The test statistic and the significance can be drawn by comparing the calculated value with the critical value (using the chi-square table). To guarantee that the bicluster genes are more likely survival-related, for each significant bicluster, considering samples in the training set, we repeat the log-rank test 100 times. If the genes in the bicluster can separate patient groups in more than 80% sampling times, then we use the validation datasets to test whether they can also separate them into two different survival groups. Only bicluster gene sets passing all these significance tests are filtered out as the final biomarkers. We also confirm some biomarkers with independent datasets from the GEO database. In this study, the log-rank test and survival analysis are conducted based on functions in the

We applied BISG on the datasets of brain lower grade glioma, lung adenocarcinoma and breast invasive carcinoma from the cBioPortal database (

Twenty four significant survival-related gene sets detected in brain lower grade glioma with datasets from the cBioPortal database (

We systematically detected significant survival-related biomarker genes sets in 12 different cancer types with datasets in

Enriched GSEA hallmark gene sets of all the biomarker gene sets of all the 12 cancer types. Names on the right Y-axis are the hallmark gene sets. Names on the bottom X-axis are the names of the 12 cancer types. Count means the number of cancers whose significant gene sets enriched in corresponding hallmark gene sets. Values in this figure are 0 or 1. Zero means the biomarker gene sets of the corresponding cancer are not enriched in the hallmark gene sets.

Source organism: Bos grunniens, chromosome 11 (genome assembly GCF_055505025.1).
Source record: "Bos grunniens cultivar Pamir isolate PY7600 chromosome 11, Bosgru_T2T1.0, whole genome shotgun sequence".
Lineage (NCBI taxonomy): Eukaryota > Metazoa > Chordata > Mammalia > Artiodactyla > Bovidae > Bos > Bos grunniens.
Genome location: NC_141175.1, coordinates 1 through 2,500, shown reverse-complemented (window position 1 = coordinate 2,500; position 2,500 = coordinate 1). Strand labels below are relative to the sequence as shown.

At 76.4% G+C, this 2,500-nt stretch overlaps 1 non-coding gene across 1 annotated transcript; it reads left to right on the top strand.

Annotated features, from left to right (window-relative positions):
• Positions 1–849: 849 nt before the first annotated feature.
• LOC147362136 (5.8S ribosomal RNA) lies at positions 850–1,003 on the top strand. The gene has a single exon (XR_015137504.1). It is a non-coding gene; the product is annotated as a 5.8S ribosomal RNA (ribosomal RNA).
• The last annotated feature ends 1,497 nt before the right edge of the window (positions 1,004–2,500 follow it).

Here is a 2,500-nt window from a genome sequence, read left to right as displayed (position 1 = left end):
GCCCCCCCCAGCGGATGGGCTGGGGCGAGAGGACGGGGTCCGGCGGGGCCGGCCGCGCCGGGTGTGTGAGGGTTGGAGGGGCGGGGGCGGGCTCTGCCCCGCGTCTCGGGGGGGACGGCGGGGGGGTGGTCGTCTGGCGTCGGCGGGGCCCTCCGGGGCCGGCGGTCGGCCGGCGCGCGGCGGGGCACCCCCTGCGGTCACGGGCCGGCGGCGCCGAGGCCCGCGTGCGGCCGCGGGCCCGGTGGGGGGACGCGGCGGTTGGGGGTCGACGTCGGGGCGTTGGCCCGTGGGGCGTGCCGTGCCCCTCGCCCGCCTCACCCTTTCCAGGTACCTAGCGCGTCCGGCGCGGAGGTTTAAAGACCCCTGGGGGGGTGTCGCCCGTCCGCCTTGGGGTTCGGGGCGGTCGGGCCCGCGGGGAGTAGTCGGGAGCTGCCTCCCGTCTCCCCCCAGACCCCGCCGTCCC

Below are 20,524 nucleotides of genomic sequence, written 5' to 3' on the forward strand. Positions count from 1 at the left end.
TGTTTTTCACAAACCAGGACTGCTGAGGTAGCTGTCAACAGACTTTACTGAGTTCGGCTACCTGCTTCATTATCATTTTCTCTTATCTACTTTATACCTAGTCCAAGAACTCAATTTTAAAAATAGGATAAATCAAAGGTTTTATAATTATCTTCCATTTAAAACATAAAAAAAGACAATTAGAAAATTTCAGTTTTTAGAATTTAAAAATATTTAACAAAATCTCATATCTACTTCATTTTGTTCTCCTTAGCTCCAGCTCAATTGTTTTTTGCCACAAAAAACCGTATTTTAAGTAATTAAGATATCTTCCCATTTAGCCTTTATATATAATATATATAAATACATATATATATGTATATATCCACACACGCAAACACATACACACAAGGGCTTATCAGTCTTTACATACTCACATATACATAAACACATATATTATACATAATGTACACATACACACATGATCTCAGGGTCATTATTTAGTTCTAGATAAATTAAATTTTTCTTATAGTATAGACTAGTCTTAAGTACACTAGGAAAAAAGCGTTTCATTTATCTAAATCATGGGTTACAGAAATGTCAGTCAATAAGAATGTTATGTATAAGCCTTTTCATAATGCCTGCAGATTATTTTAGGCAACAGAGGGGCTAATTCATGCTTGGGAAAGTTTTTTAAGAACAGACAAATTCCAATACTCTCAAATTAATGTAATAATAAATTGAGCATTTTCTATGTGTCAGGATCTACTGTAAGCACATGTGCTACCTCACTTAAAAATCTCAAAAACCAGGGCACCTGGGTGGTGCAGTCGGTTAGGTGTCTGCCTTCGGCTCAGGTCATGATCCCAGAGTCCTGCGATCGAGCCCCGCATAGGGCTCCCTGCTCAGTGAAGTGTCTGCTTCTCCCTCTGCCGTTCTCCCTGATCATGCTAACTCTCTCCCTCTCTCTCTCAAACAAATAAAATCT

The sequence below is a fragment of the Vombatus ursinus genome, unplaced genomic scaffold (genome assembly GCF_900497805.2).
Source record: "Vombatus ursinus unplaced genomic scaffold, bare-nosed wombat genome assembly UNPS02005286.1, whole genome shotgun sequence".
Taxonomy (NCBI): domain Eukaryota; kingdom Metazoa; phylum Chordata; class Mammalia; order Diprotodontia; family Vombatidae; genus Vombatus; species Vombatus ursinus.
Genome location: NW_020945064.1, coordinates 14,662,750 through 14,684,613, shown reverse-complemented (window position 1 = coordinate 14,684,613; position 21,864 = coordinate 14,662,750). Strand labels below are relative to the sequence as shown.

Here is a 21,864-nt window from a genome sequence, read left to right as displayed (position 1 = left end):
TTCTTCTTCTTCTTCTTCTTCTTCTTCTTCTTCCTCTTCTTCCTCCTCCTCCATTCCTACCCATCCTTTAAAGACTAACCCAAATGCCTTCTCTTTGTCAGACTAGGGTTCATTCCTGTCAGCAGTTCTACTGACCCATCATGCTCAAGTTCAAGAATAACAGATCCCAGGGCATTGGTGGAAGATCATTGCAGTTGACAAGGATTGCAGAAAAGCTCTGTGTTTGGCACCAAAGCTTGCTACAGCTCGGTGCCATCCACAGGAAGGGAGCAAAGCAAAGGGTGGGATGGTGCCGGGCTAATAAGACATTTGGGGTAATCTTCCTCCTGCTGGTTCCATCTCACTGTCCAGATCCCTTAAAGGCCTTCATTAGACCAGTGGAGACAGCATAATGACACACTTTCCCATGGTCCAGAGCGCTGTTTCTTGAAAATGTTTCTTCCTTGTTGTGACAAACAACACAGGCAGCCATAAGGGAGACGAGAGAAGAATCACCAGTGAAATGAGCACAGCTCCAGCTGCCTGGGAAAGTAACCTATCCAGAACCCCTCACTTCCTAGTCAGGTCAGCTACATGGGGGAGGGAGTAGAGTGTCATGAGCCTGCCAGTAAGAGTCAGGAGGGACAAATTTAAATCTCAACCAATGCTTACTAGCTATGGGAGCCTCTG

We also analyzed the enriched KEGG pathways of all the bicluster gene sets. As shown in

To test whether biomarker gene sets detected by BISG with datasets from cBioPortal database can differentiate patients into different survival groups with new independent datasets, we collected three microarray datasets GSE16011, GSE3494, and GSE11969, as well as their corresponding sample survival information (

Kaplan-Meier plots of the survival analysis of the samples from brain lower grade glioma (GSE16011), lung adenocarcinoma (GSE11969), and breast invasive carcinoma (GSE3494) patients. 1, 3 means the first and the third top-ranked biomarker gene sets detected by BISG with corresponding cBioPortal datasets. The patients were separated into two groups according to the expression profiles of biomarker genes in the selected biomarker gene set. These genes provided the best split between patients of high and low risk based on their expression levels. In the case of genes in biomarker gene sets (labeled in brown) the over-expression is correlated with poor survival (only up-regulated genes were considered); and in the case of patients without biomarker genes (labeled in blue) the over-expression is correlated with good survival. In all cases the adjusted

To further validate our method, firstly, we compared our methods with GSAS. GSAS quantitatively assesses a gene set's activity score with the BASE algorithm (Cheng et al.,

Comparison of gene set based patient survival group classification. “With gene set” means patients with over 80% expression of genes in the gene set significantly changed. “Without the gene set” means patients with the expression of genes in gene set are normal.

Furthermore, we also compared BISG with IPSOV. We tested whether the ovarian cancer survival-related gene sets detected by IPSOV (with data from GSE32062) and the top-ranked gene set identified by BISG with ovarian cancer datasets from the cBioPortal database can differentiate samples in GSE32062 (used by GSAS but not BISG) into different survival groups. Detailed results are shown in